FRANKFURT (Bloomberg) -- BMW Group reported a 14 percent gain in third-quarter profit as growth in China helped offset a market downturn in Europe.
Earnings before interest and taxes rose to 2 billion euros ($2.56 billion) from 1.76 billion euros a year earlier, the company said in a statement today.
Sales at the group climbed 14 percent to 18.8 billion euros.
"We have had a good third quarter, setting new sales volume, revenues and earnings records in the face of a challenging market environment," CEO Norbert Reithofer said in the statement. "Like the rest of the sector, we are now beginning to feel some headwind."
Buoyed by growth in China, where group sales have jumped 33.3 percent in the past nine months, BMW has largely been unscathed by the sovereign-debt crisis, which is set to cause the biggest drop in European auto demand in nearly two decades this year. By contrast, Mercedes-Benz has lowered profit targets and initiated a 2 billion euro cost-cutting plan.
BMW stuck to its full-year targets of beating 2011's pretax profit of 7.38 billion euros and reporting higher Ebit in its auto division. The company forecasts automotive profit margins to be at the "upper end" of a range of 8 percent to 10 percent of sales as long as the global economy doesn't deteriorate further.
BMW's nearest rival in global sales, Audi, said last week that its operating profit fell to 1.3 billion euros in the third quarter from 1.4 billion a year earlier, but it still aimed to match last year's operating profit of 5.35 billion euros ($6.92 billion) in 2012.
BMW Group has also said it plans to deliver more than 1.7 million cars this year, posting new sales records at its BMW, Mini and Rolls-Royce brands.
The automaker's stock has climbed 25 percent this year, valuing the company at 41.3 billion euros.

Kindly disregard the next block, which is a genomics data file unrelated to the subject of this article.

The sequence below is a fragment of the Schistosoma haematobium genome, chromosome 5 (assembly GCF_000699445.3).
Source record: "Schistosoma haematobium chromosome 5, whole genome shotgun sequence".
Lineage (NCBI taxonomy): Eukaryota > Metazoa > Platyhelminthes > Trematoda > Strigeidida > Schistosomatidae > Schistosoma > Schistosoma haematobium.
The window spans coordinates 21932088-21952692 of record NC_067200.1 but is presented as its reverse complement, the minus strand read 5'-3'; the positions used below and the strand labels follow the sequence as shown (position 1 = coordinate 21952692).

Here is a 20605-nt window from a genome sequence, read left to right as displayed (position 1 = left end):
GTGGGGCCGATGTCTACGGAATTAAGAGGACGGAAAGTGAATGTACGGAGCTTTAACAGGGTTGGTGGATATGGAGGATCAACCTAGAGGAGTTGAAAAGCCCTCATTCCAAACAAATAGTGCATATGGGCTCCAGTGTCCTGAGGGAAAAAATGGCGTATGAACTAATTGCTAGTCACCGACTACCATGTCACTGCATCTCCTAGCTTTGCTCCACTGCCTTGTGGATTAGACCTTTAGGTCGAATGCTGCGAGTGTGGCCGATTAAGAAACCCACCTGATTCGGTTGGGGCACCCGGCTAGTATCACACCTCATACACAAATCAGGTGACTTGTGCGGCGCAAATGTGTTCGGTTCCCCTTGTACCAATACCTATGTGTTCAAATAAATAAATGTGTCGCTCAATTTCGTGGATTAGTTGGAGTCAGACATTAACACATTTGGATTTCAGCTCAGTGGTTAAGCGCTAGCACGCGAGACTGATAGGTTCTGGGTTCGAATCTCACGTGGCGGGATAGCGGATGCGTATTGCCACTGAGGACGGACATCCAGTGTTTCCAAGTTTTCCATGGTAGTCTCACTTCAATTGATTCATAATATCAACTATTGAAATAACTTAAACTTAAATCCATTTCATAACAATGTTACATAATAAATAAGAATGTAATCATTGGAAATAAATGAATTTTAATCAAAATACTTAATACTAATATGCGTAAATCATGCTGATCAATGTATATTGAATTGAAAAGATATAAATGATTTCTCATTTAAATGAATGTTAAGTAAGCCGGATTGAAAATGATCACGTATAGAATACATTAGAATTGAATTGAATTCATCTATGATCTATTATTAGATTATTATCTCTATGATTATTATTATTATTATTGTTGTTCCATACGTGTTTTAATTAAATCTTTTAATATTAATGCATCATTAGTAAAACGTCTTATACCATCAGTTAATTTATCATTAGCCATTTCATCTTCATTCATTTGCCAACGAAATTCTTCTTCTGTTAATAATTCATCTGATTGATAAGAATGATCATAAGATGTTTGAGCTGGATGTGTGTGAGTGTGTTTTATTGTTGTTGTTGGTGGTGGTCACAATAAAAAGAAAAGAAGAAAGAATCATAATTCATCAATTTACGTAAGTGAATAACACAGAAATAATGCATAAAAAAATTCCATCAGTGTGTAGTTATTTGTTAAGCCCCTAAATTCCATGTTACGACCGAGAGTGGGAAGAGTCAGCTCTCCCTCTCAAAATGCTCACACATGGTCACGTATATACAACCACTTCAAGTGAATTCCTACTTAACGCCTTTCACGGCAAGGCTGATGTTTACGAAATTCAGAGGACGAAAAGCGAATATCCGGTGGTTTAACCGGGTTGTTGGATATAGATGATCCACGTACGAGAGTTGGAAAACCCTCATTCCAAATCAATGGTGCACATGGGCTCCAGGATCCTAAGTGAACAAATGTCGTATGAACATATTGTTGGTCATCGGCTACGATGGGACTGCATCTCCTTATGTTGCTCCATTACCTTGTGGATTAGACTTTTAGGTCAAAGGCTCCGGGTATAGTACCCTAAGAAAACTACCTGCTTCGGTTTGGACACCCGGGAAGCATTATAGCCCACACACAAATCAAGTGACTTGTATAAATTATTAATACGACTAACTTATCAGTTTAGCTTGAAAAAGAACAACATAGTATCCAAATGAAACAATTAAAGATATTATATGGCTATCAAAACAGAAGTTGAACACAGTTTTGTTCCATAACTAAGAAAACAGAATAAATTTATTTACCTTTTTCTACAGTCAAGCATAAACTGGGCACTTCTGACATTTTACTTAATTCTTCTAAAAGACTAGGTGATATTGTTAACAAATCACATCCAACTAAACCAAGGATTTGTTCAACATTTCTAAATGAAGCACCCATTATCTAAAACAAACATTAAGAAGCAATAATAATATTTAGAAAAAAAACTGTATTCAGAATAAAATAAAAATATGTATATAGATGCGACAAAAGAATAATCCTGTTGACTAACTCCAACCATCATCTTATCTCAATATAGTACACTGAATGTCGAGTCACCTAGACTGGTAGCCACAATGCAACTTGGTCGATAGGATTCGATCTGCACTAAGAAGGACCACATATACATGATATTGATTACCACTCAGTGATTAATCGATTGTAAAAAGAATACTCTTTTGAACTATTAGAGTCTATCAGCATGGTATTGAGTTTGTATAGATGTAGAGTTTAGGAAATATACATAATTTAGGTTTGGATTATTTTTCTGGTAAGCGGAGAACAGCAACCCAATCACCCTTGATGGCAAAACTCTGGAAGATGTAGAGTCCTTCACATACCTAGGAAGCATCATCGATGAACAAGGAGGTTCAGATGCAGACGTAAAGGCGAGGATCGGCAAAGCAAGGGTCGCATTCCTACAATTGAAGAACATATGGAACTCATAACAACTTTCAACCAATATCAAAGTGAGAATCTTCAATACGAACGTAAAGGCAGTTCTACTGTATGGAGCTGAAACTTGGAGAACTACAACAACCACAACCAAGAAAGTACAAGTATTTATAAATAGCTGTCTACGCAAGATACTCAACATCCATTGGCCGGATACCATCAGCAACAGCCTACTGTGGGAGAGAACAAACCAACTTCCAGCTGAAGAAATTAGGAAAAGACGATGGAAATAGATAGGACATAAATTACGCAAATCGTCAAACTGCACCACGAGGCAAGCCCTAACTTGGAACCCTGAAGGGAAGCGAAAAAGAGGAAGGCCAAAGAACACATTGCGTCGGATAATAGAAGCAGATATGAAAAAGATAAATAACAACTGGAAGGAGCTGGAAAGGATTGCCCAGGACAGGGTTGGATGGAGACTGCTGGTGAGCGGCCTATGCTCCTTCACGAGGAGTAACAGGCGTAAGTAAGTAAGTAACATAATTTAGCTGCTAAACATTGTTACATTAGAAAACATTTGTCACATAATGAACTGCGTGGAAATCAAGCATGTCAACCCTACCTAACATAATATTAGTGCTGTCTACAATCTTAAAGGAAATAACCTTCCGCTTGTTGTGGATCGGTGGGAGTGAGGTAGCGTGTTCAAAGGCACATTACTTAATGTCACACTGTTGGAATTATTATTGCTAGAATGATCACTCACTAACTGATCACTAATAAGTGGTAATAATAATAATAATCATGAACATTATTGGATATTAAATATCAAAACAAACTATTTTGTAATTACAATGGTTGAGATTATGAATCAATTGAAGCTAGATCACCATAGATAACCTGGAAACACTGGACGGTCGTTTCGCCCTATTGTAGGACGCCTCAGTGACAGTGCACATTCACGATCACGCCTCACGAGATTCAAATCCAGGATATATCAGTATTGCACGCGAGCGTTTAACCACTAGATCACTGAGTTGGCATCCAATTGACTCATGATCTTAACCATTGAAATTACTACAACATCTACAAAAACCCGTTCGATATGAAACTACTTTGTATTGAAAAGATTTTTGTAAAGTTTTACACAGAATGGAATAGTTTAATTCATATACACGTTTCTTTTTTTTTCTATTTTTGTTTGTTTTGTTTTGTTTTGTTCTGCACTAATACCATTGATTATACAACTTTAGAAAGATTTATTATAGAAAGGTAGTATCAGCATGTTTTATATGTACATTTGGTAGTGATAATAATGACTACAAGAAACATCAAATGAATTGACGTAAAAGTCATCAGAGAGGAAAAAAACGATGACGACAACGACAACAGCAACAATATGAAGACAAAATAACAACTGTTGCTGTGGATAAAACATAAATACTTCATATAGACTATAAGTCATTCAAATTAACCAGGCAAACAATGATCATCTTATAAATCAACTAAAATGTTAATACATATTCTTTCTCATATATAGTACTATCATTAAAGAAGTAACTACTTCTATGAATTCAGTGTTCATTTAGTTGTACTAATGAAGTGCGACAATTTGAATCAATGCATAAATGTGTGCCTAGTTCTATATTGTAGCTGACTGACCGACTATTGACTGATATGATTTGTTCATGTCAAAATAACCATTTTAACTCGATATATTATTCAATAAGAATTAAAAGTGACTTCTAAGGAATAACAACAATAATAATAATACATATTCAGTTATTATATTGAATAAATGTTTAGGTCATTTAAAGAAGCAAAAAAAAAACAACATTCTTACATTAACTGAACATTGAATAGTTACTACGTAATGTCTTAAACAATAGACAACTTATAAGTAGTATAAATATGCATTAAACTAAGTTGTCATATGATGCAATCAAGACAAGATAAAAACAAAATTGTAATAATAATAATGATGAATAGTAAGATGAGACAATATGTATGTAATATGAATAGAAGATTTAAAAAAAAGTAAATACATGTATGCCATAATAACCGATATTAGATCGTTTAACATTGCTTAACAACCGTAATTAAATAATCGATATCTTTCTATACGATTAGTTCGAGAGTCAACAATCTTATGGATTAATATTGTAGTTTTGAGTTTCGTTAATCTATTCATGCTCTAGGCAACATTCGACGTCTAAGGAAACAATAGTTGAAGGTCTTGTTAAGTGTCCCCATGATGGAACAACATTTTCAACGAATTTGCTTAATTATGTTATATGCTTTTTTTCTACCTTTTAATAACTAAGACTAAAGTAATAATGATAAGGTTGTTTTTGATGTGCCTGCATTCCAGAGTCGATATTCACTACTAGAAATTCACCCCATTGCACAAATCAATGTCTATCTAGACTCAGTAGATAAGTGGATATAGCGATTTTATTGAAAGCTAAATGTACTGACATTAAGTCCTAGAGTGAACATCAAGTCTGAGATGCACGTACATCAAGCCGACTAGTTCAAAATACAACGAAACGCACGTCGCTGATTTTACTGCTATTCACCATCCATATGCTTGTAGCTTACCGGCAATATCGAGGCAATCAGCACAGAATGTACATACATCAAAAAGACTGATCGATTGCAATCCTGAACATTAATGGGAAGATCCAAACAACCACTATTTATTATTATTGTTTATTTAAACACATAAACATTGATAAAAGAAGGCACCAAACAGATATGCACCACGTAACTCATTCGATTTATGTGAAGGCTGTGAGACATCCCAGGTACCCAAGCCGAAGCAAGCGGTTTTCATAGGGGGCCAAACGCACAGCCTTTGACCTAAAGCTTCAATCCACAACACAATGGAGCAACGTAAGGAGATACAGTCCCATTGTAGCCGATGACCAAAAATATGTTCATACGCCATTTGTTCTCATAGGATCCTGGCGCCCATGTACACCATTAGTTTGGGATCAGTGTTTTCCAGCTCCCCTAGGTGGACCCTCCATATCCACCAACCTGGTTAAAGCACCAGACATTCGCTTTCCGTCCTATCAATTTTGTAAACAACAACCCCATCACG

Ebit at BMW's carmaking division fell 9.3 percent to 1.65 billion euros. That led to a decrease of the margin to 9.6 percent of sales from 11.9 percent a year earlier.
Audi reported a margin of 10.5 percent last quarter, outpacing the 6.4 percent at Mercedes.
BMW has defended its sales lead over Audi this year. Lifted by demand for the 1-series compact and 3-series sedan, the manufacturer delivered 1.11 million BMW cars and sport-utility vehicles in the first nine months, compared with Audi's 1.1 million. Mercedes delivered 965,000 vehicles. Audi and Mercedes have both vowed to take the top spot from BMW by the end of the decade.
To fend off its rivals, BMW will invest 200 million euros in a new assembly facility in Brazil to produce 30,000 vehicles annually. The move counters Audi's plans for a 150,000-unit plant in San Jose Chiapa, Mexico, as both carmakers target growth in Latin America.
To prepare for a possible slowdown in Europe, BMW has negotiated measures with labor representatives at its German plants that will allow it to ratchet back production. The agreement lets the carmaker cancel shifts and curtail breaks if demand drops. BMW has also shifted "tens of thousands" of cars that were originally targeted for Europe to the United States and Asia this year as sales weaken in the crisis-hit region, Ian Robertson, the brand's sales chief, said last month.
Automotive News Europe contributed to this report